Math at the Mint

Sir Isaac Newton's Principia Mathematica (in full, Philosophiæ Naturalis Principia Mathematica, or simply Principia) was published on this day in 1687. Often described as the single most influential science book ever published, the Principia's theories of gravity and motion elevated Newton to biblical status even among his contemporaries:

Nature and Nature's Laws lay hid in night;
God said, 'Let Newton be!'--And all was light.
--Alexander Pope, "Epitaph"

In The Clockwork Universe: Isaac Newton, the Royal Society, and the Birth of the Modern World(2011), Edward Dolnick describes Newton as "the first scientific celebrity" but also "one of history’s strangest figures." Even at the nascent Royal Society, "a grab-bag collection of geniuses, misfits and eccentrics," Newton distinguished himself in all ways:

No one would ever know what to make of him.… He would spend his life in secrecy and solitude and die, at eighty-four, a virgin. High-strung to the point of paranoia, he teetered always on the brink of madness. At least once he would fall over the brink.

In temperament Newton had little enough in common with the other men of the Royal Society. They all lived precariously between two worlds, the medieval one they had grown up in and a new one they had only glimpsed. These were brilliant, ambitious, confused, conflicted men. They believed in angels and alchemy and the devil, and they believed that the universe followed precise, mathematical laws.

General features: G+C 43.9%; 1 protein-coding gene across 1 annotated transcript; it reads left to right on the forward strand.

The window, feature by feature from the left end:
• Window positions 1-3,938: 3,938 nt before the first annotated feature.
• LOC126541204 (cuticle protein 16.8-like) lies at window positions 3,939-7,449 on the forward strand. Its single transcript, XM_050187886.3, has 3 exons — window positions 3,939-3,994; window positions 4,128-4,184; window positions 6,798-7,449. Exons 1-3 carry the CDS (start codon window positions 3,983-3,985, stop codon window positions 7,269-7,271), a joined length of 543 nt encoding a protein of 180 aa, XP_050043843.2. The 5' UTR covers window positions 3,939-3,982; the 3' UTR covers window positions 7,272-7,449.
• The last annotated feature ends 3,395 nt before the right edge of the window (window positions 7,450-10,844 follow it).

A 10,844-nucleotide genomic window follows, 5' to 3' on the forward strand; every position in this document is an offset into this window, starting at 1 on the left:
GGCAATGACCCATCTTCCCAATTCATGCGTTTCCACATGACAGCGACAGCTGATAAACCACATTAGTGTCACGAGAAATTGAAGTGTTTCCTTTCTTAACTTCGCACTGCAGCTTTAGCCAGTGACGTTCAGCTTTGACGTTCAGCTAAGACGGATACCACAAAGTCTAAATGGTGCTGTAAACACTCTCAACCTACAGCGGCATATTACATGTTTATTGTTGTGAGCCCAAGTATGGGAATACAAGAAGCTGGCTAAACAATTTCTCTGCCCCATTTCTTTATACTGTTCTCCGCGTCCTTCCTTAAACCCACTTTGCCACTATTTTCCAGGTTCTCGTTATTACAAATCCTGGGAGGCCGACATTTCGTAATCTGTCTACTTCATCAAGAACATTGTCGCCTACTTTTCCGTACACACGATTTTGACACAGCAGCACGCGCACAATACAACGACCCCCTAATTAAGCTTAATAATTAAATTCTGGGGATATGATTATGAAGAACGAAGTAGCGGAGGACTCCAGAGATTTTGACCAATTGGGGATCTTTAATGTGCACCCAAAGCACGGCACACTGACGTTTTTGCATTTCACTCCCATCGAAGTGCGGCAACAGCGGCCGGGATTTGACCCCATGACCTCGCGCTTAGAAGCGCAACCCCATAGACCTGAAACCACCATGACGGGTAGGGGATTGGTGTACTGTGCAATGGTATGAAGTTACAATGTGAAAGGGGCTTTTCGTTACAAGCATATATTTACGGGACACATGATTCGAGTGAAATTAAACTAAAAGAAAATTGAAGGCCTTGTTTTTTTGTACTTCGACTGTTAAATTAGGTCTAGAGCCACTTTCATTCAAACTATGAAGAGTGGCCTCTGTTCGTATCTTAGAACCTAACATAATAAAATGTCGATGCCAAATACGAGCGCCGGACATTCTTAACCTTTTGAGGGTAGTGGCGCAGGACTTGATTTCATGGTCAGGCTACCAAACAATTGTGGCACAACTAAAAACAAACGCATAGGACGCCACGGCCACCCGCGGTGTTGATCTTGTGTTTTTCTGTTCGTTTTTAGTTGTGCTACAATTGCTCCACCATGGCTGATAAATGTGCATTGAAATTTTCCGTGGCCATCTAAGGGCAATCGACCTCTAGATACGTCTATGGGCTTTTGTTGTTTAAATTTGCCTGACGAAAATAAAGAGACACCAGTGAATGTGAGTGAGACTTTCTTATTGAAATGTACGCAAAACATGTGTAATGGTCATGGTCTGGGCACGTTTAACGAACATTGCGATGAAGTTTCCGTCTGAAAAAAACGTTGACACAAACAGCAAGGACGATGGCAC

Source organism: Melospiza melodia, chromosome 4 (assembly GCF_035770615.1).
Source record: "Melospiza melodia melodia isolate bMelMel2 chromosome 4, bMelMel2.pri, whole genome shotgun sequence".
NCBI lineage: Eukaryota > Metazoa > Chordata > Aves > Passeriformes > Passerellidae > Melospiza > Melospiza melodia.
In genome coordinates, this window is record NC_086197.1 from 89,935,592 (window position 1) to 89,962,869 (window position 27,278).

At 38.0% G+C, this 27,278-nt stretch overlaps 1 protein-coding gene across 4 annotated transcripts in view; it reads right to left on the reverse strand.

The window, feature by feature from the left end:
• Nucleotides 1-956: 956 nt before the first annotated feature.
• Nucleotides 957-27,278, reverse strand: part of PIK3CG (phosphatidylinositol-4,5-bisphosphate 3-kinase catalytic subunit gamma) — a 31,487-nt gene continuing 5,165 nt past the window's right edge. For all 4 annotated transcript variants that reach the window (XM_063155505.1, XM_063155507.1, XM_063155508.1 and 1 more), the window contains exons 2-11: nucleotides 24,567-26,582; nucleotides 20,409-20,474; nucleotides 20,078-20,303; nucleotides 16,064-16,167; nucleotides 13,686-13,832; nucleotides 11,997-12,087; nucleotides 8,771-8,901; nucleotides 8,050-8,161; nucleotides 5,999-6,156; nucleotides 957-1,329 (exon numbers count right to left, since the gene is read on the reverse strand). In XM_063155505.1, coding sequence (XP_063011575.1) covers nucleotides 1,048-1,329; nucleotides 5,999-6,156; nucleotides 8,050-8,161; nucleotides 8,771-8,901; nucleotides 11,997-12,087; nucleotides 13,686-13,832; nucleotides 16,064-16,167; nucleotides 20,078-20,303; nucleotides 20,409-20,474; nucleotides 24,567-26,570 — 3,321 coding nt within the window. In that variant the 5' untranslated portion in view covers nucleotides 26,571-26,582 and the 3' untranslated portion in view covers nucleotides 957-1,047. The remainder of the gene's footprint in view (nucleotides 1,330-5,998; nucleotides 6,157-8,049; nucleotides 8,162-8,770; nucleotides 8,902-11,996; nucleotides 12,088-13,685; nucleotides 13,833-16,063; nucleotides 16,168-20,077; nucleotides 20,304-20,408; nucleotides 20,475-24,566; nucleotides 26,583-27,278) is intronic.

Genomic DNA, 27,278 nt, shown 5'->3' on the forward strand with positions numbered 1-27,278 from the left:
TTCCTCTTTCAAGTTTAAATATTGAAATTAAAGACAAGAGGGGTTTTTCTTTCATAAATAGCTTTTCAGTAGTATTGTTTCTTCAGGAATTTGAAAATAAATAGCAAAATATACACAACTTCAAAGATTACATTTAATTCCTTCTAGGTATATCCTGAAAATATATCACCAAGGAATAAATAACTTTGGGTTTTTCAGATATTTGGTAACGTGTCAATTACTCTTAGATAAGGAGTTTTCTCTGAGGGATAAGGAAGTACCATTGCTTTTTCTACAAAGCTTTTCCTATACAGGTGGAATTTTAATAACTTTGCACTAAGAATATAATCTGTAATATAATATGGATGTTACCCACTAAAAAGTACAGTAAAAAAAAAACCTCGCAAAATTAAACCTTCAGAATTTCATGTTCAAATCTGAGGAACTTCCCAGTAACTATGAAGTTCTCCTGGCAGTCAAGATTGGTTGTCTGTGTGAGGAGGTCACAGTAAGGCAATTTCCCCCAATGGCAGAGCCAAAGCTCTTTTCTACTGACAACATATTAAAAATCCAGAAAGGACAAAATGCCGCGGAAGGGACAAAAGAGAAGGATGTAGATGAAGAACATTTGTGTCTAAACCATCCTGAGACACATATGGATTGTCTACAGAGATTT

In time they would fling open the gates to the modern world.

Two other recent books on Newton explore or expand upon his later years, when he was master of the Royal Mint. Thomas Levinson's Newton and the Counterfeiter (2009) documents Newton's successful pursuit of the notorious counterfeiter and confidence man William Chaloner, hanged for high treason in 1699. Philip Kerr's novel Dark Matter(2003) imagines Newton going on from the Chaloner case to other, more deadly detective work.


Daybook is contributed by Steve King, who teaches in the English Department of Memorial University in St. John's, Newfoundland. His literary daybook began as a radio series syndicated nationally in Canada. He can be found online at

Kenneth Calhoun (Black Moon) and Lysley Tenorio (Monstress) of the Discover Great New Writers program on B-movies, heritage, and finales.

Books, CDs, DVDs to know about now
In the Light of What We Know

Zia Haider Rahman's mystery of a brilliant Bangladeshi mathematician's past barrels through the Ivy League, London high finance, and spy-haunted Afghanistan in a page-turning tale of exile, intrigue and the price of friendship. A Discover Great New Writers selection.

The People's Platform

Once touted as the foundation for tomorrow's digital democracy, the Internet is increasingly ruled by a few corporate giants, while millions of contributors till its fields for free. Astra Taylor looks at why the web has failed to deliver a communitarian cyberscape, and offers a compelling case for restoring its original vision.

A Private Venus

Dubbed "the Italian Simenon," Giorgio Scerbanenco (1911-1969) began his crime-writing career with books set in the USA, but quickly shifted scene closer to home, the city of Milan.  In this adventure, appearing in English for the first time, his underdog hero Dr. Duca Lamberti finds himself in the middle of a seedy, scantily clad criminal racket, where the presence of an outsider could result in death.